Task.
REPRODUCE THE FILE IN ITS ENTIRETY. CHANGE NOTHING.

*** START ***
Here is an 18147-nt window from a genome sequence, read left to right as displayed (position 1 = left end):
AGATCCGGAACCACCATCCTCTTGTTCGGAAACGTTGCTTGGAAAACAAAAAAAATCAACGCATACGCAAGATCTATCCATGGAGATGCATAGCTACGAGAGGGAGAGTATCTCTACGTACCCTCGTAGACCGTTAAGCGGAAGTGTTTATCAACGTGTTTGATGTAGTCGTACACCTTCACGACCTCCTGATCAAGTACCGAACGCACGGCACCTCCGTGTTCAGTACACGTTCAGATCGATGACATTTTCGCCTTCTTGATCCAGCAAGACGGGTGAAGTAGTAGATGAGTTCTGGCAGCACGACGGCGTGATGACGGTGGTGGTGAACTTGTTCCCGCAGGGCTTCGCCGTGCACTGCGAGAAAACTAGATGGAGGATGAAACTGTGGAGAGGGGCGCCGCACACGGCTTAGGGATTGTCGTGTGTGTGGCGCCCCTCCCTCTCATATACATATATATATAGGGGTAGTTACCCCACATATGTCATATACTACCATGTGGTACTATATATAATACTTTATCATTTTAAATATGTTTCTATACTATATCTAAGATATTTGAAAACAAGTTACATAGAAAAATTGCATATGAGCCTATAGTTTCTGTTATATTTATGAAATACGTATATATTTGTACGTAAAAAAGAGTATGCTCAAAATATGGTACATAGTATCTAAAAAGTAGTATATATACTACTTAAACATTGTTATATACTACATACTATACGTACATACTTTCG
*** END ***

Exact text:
Here is an 18147-nt window from a genome sequence, read left to right as displayed (position 1 = left end):
AGATCCGGAACCACCATCCTCTTGTTCGGAAACGTTGCTTGGAAAACAAAAAAAATCAACGCATACGCAAGATCTATCCATGGAGATGCATAGCTACGAGAGGGAGAGTATCTCTACGTACCCTCGTAGACCGTTAAGCGGAAGTGTTTATCAACGTGTTTGATGTAGTCGTACACCTTCACGACCTCCTGATCAAGTACCGAACGCACGGCACCTCCGTGTTCAGTACACGTTCAGATCGATGACATTTTCGCCTTCTTGATCCAGCAAGACGGGTGAAGTAGTAGATGAGTTCTGGCAGCACGACGGCGTGATGACGGTGGTGGTGAACTTGTTCCCGCAGGGCTTCGCCGTGCACTGCGAGAAAACTAGATGGAGGATGAAACTGTGGAGAGGGGCGCCGCACACGGCTTAGGGATTGTCGTGTGTGTGGCGCCCCTCCCTCTCATATACATATATATATAGGGGTAGTTACCCCACATATGTCATATACTACCATGTGGTACTATATATAATACTTTATCATTTTAAATATGTTTCTATACTATATCTAAGATATTTGAAAACAAGTTACATAGAAAAATTGCATATGAGCCTATAGTTTCTGTTATATTTATGAAATACGTATATATTTGTACGTAAAAAAGAGTATGCTCAAAATATGGTACATAGTATCTAAAAAGTAGTATATATACTACTTAAACATTGTTATATACTACATACTATACGTACATACTTTCG